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Reviewed by:
  • Texts and Culture in Late Antiquity. Inheritance, Authority, and Change
  • Michael Fournier
J.H.D. Scourfield, ed. Texts and Culture in Late Antiquity. Inheritance, Authority, and Change. Swansea: The Classical Press of Wales, 2007. Pp. xii +346. US $89.50. ISBN 978-1-905125-17-3.

This volume is a valuable contribution to scholarship on intellectual culture in late Antiquity, and one that more than justifies itself as an addition to the ever increasing number of conference proceedings published each year. In fact only six of the thirteen chapters (all in English, mostly by scholars from Ireland and the United Kingdom, but also Europe and the United States) are reworkings of papers presented at the first Celtic Conference [End Page 488] in Classics as part of a panel entitled "Late Antiquity: its uses of inherited texts." The rest were written for this collection. David Scourfield was the chair of the panel in 2000, and his own contribution continues in that spirit. His chapter, "Textual inheritances and textual relations in late Antiquity," goes far beyond the obligatory editor's introduction with its perfunctory summaries of papers. Instead, Scourfield puts forward his own argument, that the idea of transformation, while not intended to efface the justifiable narratives of decline and transition which characterise scholarship on the period, should be set down as a corrective to the one-sidededness of those prevailing narratives. Scourfield weaves summaries of the volume's contributions together into the evidence for his own thesis. None of the contributions is easily summarized, and Scourfield takes more than a page for more than half of the chapters, and almost an entire page for the rest. The generous discussion of each chapter also serves to highlight the high degree of interconnectedness and integration of the collection (though there are surprisingly few cross references in the contributors' notes). For the purposes of the volume Scourfield defines the parameters of "late Antiquity" as "roughly the period from the middle of the third to the middle of the fifth century," and the "lands more or less under Roman control" (4). Still, this means treatments of texts and figures from Italy, Spain, Gaul, Greece and Macedonia, North Africa, Egypt, Palestine and Syria. The coherence of the volume comes from the fact that each chapter deals in some way with the reception and transformation of one (or more) of the "texts of special authority" (vii): Homer, Virgil, Plato, and the Bible. The chapters are not organised chronologically, since many treat more than one text or author, and many of their dates are uncertain. For the purposes of this review I will focus on the way that the inherited texts of Homer, Virgil, Plato and the Bible structure the volume.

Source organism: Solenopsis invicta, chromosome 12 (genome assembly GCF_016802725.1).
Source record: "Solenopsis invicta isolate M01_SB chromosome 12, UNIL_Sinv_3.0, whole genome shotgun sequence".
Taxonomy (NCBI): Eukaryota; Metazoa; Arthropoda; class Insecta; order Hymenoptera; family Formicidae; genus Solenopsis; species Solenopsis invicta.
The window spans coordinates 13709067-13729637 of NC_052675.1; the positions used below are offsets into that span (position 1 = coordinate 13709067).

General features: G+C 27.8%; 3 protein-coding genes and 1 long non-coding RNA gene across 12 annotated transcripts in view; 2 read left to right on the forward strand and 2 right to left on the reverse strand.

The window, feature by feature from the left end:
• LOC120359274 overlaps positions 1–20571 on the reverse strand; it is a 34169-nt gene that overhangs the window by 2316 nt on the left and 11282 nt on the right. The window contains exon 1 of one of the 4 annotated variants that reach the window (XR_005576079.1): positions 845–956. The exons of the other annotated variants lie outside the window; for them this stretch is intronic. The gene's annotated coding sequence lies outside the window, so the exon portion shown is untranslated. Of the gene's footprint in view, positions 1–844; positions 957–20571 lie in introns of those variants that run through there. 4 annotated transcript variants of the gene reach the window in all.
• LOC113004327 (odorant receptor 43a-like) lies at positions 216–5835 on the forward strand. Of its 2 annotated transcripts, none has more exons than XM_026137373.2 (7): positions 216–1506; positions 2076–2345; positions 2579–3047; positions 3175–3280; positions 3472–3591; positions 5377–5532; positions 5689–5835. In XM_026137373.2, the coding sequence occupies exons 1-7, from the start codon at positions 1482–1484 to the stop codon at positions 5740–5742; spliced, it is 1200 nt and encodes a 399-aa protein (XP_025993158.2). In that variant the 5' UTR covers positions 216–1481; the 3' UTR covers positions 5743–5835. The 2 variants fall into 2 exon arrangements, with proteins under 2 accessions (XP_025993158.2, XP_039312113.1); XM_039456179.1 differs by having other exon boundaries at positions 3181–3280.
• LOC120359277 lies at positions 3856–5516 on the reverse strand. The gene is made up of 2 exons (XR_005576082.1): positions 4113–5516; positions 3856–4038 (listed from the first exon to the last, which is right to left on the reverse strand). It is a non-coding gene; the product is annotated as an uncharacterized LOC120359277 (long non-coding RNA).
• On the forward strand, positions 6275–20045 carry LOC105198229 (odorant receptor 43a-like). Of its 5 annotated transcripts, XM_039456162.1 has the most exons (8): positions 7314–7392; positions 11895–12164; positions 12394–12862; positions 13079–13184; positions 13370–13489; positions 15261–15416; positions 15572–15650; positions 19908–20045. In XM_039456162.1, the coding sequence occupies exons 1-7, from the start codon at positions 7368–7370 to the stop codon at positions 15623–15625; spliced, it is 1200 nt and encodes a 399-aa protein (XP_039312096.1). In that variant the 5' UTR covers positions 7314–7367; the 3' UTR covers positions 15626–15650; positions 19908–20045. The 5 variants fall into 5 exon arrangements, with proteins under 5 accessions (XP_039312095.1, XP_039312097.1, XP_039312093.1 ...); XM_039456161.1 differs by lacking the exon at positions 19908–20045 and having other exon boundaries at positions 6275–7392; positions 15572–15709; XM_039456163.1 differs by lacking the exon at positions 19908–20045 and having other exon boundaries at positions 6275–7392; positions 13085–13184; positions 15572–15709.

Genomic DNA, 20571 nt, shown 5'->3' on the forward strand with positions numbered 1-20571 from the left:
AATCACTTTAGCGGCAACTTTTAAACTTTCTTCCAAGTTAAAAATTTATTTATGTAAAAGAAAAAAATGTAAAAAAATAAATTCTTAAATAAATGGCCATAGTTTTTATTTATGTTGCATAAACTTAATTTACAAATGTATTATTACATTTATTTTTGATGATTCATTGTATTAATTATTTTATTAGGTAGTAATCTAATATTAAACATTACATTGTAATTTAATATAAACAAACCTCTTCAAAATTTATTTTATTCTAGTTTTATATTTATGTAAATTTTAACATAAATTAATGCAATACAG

In "A new created world: classical geographical texts and Christian contexts in late Antiquity," Mark Humphries explores the "very real continuity" (55) between the classical geography of Pliny and the geography of Medieval Christendom exemplified in the 13th century Hereford mappa-mundi. This continuity is explored through a consideration of three texts: the Expositio Totius Mundi et Gentium, the Descriptio Totius Mundi, and Orosius' Seven books of Histories against the Pagans. These works document both the transformation and the preservation of the cultural ideology embedded in the classical geographical texts. The Bible is the text of special authority. The exegete's need for geographical knowledge, argued for by St. Augustine in his De Doctrina Christiana and exemplified in the late Antique practice of binding books of the Bible together with classical geographical texts, resulted in the rereading and rewriting of these texts. The Descriptio attests to a Christianisation of the Expositio (through both [End Page 489] excisions and interpolations), while Orosius preserves much that belongs to his pagan predecessors because for him, "the Roman empire had been specially favoured by the Christian God: therefore its geography was a reflection of God's design for the world" (56).

The next four papers deal with Virgil, and from the discipline of geography, we move to the ars grammatica. Anna Chahoud's "Antiquity and authority in Nonius Marcellus" considers, among others, Virgil's role as an authority for the North African lexicographer. Chahoud presents a case for rereading...


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